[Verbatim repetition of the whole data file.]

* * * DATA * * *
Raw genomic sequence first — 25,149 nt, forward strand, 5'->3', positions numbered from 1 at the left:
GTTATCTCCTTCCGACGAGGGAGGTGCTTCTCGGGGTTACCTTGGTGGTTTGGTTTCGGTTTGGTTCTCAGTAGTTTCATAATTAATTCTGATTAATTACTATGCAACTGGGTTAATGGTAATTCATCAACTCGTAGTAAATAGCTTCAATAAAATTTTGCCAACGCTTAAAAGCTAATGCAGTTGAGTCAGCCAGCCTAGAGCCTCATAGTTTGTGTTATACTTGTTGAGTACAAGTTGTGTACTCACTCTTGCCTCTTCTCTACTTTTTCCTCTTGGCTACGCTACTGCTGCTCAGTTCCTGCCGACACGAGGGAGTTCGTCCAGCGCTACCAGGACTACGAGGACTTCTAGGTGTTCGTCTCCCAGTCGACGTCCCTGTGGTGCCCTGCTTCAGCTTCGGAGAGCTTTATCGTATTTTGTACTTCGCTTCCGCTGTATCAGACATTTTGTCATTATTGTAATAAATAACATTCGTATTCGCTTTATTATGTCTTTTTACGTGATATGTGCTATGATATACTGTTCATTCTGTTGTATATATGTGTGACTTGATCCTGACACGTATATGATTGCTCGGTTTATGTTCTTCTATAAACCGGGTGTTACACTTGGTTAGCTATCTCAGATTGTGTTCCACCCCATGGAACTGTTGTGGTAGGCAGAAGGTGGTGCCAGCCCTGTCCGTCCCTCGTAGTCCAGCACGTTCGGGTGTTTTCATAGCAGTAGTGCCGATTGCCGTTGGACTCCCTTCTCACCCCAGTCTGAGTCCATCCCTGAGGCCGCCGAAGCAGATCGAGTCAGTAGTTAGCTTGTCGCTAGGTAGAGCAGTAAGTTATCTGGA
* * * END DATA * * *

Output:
Raw genomic sequence first — 25,149 nt, forward strand, 5'->3', positions numbered from 1 at the left:
GTTATCTCCTTCCGACGAGGGAGGTGCTTCTCGGGGTTACCTTGGTGGTTTGGTTTCGGTTTGGTTCTCAGTAGTTTCATAATTAATTCTGATTAATTACTATGCAACTGGGTTAATGGTAATTCATCAACTCGTAGTAAATAGCTTCAATAAAATTTTGCCAACGCTTAAAAGCTAATGCAGTTGAGTCAGCCAGCCTAGAGCCTCATAGTTTGTGTTATACTTGTTGAGTACAAGTTGTGTACTCACTCTTGCCTCTTCTCTACTTTTTCCTCTTGGCTACGCTACTGCTGCTCAGTTCCTGCCGACACGAGGGAGTTCGTCCAGCGCTACCAGGACTACGAGGACTTCTAGGTGTTCGTCTCCCAGTCGACGTCCCTGTGGTGCCCTGCTTCAGCTTCGGAGAGCTTTATCGTATTTTGTACTTCGCTTCCGCTGTATCAGACATTTTGTCATTATTGTAATAAATAACATTCGTATTCGCTTTATTATGTCTTTTTACGTGATATGTGCTATGATATACTGTTCATTCTGTTGTATATATGTGTGACTTGATCCTGACACGTATATGATTGCTCGGTTTATGTTCTTCTATAAACCGGGTGTTACACTTGGTTAGCTATCTCAGATTGTGTTCCACCCCATGGAACTGTTGTGGTAGGCAGAAGGTGGTGCCAGCCCTGTCCGTCCCTCGTAGTCCAGCACGTTCGGGTGTTTTCATAGCAGTAGTGCCGATTGCCGTTGGACTCCCTTCTCACCCCAGTCTGAGTCCATCCCTGAGGCCGCCGAAGCAGATCGAGTCAGTAGTTAGCTTGTCGCTAGGTAGAGCAGTAAGTTATCTGGA